• ART;
  • depression;
  • fatigue;
  • hepatitis C;
  • quality of life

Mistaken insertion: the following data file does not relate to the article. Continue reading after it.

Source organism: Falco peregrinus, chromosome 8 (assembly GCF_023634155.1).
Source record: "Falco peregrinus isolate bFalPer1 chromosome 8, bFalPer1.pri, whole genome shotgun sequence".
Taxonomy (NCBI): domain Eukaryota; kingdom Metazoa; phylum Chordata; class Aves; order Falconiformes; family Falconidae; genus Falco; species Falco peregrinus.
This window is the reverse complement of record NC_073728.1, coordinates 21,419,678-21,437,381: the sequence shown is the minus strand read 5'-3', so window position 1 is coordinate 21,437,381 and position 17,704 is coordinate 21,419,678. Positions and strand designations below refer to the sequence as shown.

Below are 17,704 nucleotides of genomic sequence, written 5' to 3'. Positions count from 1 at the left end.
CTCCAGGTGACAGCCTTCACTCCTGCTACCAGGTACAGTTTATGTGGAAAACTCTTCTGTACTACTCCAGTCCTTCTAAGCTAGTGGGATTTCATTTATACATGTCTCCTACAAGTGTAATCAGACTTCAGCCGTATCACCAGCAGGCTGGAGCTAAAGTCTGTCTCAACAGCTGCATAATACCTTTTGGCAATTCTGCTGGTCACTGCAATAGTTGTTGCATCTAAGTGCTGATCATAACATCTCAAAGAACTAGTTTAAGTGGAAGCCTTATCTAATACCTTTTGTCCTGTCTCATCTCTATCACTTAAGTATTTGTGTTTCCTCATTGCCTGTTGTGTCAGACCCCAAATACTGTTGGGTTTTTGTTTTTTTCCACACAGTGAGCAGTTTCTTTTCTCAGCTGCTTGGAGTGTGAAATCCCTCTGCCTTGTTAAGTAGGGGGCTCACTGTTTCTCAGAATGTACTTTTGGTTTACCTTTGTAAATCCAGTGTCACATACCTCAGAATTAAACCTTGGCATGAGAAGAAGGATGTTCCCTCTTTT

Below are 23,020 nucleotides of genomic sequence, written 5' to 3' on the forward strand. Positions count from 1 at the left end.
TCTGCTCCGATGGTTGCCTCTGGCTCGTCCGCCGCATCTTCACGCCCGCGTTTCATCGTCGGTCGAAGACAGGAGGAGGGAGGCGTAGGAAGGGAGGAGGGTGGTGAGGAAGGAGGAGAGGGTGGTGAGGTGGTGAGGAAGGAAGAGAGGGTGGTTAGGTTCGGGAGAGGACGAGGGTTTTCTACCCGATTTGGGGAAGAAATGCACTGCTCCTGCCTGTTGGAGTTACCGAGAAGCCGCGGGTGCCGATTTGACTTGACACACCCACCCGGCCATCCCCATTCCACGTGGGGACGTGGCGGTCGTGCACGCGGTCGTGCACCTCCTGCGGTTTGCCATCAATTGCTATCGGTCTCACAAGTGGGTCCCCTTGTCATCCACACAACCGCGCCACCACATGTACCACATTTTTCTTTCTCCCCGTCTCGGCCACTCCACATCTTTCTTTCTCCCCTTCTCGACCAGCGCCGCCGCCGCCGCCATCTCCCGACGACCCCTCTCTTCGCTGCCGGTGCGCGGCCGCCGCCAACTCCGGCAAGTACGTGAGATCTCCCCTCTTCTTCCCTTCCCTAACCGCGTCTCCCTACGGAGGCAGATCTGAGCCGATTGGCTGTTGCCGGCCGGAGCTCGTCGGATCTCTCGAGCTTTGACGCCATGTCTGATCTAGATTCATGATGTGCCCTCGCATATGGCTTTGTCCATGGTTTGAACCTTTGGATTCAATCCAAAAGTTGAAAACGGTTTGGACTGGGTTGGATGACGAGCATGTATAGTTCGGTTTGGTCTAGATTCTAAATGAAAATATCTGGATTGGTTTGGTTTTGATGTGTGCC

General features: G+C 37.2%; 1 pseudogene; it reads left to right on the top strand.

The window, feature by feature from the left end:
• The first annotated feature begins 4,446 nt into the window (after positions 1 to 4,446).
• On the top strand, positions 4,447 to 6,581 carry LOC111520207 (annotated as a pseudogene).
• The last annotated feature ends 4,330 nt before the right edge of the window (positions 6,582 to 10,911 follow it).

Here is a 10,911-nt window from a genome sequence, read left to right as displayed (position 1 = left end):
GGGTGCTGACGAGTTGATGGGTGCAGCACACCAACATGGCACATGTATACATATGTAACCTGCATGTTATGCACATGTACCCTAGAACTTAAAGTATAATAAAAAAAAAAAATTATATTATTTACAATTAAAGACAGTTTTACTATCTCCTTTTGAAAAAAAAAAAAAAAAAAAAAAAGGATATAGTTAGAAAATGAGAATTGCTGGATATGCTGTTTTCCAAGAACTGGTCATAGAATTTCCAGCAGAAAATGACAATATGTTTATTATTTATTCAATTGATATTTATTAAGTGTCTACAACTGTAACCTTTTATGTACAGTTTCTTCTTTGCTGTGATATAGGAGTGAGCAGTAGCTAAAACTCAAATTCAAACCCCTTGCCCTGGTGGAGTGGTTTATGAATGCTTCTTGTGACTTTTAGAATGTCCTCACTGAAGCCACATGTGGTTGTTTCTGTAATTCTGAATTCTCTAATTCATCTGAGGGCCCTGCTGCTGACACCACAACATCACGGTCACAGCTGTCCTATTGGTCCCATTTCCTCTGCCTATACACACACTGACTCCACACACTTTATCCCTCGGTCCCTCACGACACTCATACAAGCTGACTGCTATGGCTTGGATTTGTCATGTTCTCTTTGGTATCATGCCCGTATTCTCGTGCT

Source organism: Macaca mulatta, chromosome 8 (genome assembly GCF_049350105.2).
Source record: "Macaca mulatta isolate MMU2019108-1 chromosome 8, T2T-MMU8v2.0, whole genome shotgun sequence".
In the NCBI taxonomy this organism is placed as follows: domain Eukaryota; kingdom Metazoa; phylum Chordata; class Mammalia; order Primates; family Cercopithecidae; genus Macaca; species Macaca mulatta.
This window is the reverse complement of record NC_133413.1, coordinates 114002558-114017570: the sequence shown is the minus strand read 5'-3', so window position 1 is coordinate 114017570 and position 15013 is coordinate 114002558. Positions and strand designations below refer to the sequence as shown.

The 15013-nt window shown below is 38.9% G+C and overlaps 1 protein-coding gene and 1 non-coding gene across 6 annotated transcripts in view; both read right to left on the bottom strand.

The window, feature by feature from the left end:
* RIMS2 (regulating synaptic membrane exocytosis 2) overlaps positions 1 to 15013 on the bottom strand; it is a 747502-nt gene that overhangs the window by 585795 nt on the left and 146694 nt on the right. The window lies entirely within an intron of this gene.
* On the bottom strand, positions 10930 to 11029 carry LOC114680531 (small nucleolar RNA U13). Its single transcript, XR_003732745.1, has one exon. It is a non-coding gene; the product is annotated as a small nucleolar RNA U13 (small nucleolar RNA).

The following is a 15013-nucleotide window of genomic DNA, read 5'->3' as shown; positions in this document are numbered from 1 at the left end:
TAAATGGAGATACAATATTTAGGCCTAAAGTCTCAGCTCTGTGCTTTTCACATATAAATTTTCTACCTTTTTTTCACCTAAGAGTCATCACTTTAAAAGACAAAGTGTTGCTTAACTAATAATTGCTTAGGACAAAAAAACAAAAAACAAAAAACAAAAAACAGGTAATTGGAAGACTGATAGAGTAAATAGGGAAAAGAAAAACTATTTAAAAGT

Summary.  Fatigue is a major component of quality of life (QOL) and is associated with depression in HIV–HCV co-infected individuals. We investigated whether treating depressive symptoms (DS) could mitigate the impact of fatigue on daily functioning in co-infected patients, even those at an advanced stage of disease. The analysis was conducted on enrolment data of 328 HIV–HCV co-infected patients recruited in the French nationwide ANRS CO 13 HEPAVIH cohort. Data collection was based on medical records and self-administered questionnaires which included items on socio-behavioural data, the fatigue impact scale (FIS) in three domains (cognitive, physical and social functioning), depressive symptoms (CES-D classification) and use of treatments for depressive symptoms (TDS). After multiple adjustment for gender and unemployment, CD4 cell count <200 per mm3 was associated with a negative impact of fatigue on the physical functioning dimension (P = 0.002). A higher number of symptoms causing discomfort significantly predicted a higher impact of fatigue on all three dimensions (P < 0.001). This was also true for patients with DS receiving TDS when compared with those with no DS but receiving TDS. A significant decreasing linear trend (P < 0.001) of the impact of fatigue was found across the categories ‘DS/TDS’, ‘DS/no TDS’, ‘no DS/TDS’ and ‘no DS/no TDS’. Despite limitations related to the cross-sectional nature of this study, our results suggest that routine screening and treatment for DS can reduce the impact of fatigue on the daily functioning of HIV–HCV co-infected patients and relieve the burden of their dual infection.